Texas students, already reeling from the Legislature’s recent higher education funding cuts, were hit again by the recent debt deal in Washington. Part of the debt deal just passed in Congress will change the way many students pay for
Federal Stafford loans have been an option for students unable to independently finance their educations since the passage of the Higher Education Act of 1965. These loans, which are offered in limited amounts to eligible students, have the advantage of being backed by the federal government. This means they often carry lower interest rates than what students would be offered by private lenders.
Stafford loans can be either subsidized or unsubsidized. If a loan is subsidized, the government pays any interest which accumulates while a student is in school and for a period of six months after graduation. Unsubsidized loans are allowed to accumulate interest that the student borrower is responsible for paying off either as it accumulates or after graduation.
The Budget Control Act of 2011, the debt ceiling disaster aversion bill, ends subsidized Stafford loans for graduate and professional school students. After July 1, 2012, no new subsidized loans will be available for these students, further increasing the cost of post-secondary education for those students already least able to afford it.
The Congressional Budget Office estimates that the elimination of graduate student loan subsidization will save $21 billion between July 2012 and 2021. Of this, $17 billion will be directed to the Pell Grant Program, which provides aid to low-income students. The infusion will allow that program to remain solvent.
For years, the Department of Education has borrowed against expected future funding in order to be able to give to students the maximum amount: $5,500 per year. It has been running a deficit as the cost of education and the number of eligible students has soared in recent years. The Congressional Budget Office estimates that $38 billion worth of Pell Grants will be awarded in the 2012-13 academic year, compared with $26 billion during the 2009-10 year.
Despite the debt-deal infusion, funding for the Pell Program will still fall $1.5 billion short. The Chronicle of Higher Education reports that this remaining funding gap has caused concern among financial aid professionals that more student aid programs will soon be on the chopping block to save Pell Grants. Alternatively, they worry the program will be restricted either in terms of award amount or eligibility.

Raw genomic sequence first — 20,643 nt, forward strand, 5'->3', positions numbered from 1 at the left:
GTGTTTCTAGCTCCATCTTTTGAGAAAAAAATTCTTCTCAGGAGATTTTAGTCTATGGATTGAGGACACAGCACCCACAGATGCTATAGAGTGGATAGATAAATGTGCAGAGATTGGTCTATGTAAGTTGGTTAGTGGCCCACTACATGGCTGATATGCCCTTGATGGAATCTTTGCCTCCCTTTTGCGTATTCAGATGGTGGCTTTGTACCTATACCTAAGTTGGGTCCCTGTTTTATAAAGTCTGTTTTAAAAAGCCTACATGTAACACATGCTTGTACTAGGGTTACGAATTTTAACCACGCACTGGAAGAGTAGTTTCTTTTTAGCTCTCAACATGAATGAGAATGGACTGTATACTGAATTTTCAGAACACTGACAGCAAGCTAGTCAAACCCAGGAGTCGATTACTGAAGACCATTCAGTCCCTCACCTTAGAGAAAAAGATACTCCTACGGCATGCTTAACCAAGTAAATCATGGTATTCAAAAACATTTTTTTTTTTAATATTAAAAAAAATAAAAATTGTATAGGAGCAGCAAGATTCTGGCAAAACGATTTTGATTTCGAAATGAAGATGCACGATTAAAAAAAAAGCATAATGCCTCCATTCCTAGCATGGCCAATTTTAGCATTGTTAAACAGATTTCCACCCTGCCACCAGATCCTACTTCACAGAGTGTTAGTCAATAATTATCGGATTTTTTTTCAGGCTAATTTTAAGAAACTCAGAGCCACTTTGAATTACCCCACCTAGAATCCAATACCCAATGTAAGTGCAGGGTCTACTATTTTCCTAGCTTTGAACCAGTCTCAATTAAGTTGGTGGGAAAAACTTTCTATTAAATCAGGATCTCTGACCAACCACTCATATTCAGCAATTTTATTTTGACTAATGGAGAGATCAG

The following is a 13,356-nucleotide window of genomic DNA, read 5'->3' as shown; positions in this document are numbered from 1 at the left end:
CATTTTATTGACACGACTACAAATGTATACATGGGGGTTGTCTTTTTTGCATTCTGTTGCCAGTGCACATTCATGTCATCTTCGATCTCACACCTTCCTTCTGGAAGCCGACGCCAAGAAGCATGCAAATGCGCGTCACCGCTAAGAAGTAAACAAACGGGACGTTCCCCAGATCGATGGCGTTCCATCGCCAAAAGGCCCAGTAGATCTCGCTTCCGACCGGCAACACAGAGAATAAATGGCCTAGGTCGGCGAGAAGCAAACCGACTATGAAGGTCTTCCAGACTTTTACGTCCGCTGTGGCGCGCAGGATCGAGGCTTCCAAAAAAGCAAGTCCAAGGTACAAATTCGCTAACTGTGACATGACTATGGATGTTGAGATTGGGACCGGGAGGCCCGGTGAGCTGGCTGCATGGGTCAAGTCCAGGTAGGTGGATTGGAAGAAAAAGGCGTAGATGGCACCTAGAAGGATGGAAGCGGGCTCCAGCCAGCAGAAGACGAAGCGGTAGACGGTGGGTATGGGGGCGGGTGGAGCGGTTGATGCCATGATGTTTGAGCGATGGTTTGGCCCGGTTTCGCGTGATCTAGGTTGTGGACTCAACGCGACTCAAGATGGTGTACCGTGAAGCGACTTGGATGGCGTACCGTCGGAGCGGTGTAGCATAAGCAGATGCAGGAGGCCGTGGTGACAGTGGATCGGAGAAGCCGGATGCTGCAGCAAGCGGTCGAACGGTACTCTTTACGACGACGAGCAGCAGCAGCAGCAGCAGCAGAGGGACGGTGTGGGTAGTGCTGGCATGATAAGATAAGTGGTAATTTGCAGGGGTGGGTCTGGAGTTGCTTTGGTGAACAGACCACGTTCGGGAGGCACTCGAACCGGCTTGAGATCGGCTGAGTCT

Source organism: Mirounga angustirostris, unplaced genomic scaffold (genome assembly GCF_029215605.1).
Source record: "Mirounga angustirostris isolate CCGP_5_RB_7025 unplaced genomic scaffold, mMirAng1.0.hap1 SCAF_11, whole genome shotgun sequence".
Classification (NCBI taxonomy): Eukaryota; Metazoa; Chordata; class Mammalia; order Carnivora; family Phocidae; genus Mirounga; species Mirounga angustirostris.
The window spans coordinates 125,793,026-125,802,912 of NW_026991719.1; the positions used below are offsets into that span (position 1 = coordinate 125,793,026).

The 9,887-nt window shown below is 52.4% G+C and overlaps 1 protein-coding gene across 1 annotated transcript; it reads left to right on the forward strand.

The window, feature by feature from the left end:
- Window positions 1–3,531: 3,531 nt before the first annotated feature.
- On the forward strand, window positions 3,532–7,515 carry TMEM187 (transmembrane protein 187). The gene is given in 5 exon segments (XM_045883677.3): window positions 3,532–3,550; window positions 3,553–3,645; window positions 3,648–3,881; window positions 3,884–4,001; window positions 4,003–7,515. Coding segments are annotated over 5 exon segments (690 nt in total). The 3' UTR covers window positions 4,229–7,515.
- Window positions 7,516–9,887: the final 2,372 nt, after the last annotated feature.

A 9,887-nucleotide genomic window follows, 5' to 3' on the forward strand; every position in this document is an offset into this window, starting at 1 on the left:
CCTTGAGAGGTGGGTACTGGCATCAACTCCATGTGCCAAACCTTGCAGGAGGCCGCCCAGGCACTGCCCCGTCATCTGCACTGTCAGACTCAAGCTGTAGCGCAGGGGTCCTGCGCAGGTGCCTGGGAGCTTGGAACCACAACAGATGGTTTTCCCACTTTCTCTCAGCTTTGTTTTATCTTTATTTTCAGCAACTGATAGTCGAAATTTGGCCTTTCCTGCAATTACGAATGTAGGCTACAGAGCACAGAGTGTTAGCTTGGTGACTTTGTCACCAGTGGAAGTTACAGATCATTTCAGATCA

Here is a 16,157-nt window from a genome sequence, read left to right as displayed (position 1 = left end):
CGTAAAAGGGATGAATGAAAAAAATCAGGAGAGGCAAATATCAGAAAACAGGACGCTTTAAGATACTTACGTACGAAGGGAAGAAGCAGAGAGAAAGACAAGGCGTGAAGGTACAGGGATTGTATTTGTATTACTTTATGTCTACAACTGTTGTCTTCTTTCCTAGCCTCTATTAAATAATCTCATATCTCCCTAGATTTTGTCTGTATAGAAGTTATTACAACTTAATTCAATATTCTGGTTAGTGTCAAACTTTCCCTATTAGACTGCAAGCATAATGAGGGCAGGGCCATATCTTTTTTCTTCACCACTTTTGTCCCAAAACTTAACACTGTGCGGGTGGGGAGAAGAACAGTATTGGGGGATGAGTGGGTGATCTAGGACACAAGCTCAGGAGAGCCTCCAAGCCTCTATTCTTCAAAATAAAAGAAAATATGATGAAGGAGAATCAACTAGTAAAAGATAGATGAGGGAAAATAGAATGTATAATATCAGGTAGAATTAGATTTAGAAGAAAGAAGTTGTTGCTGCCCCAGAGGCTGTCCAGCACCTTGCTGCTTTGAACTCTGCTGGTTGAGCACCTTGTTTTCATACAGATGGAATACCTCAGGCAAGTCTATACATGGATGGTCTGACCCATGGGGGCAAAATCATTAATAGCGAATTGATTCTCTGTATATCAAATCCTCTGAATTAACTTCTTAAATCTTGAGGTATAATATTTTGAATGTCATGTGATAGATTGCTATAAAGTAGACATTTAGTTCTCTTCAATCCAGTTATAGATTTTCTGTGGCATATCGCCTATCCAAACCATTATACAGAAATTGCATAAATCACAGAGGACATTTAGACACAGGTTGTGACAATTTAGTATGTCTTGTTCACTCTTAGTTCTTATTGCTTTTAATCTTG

To put the estimated savings into perspective, the Obama administration estimates that the nation’s wars in Iraq and Afghanistan will cost almost $160 billion in the next fiscal year. The continuing military operations in Libya cost around $40 million per month, according to the U.S. Department of Defense. Added together, the nation’s active military engagements currently cost over $13 billion per month.
With the exception of action in Libya, the wars are being scaled back. But continuing the wars for only the next month and a half will eliminate the savings from cutting subsidized Stafford loans for graduate students. If the amount of savings to be diverted to bail out the chronically underfunded Federal Pell Grant Program is subtracted, the total amount of federal deficit reduction, about $4 billion, will be used in these conflicts in the next 10 days. Ten years of painfully extracted savings will be negated in 10 days.
The comparison to military spending may be criticized, quite reasonably, as unfair. But the comparison supports a broader point, especially considering recent education cuts in Texas. Education is being wrongly marginalized in these
The lack of federal support for student financial aid comes as yet more gloomy news to Texas students, who have seen funding for the TEXAS Grant Program and for public higher education cut as the state government grappled with its own budget crisis earlier this year.
The TEXAS Grant program provides aid to low-income Texas students. According to The Texas Tribune, as a result of this year’s cuts, 43,000 students will see less aid money from the state over the next two years.
The recent legislative session also saw state funding for higher education decrease by more than 9 percent. These cuts will likely translate into higher tuition as state universities try to make up the funding gap.
Sadly, it has become a tired cliche that young people don’t vote. Many commentators cynically labeled the spike in youth turnout during the 2008 election a fluke.
Unfortunately, turnout in the 2010 election largely vindicated that view.
The only real way to get politicians to remember students when money is tight is if they know we’ll remember their actions at the polls. So next November, to send the message that these misplaced spending priorities are unacceptable, let’s all vote.
Daley is a biology and government senior.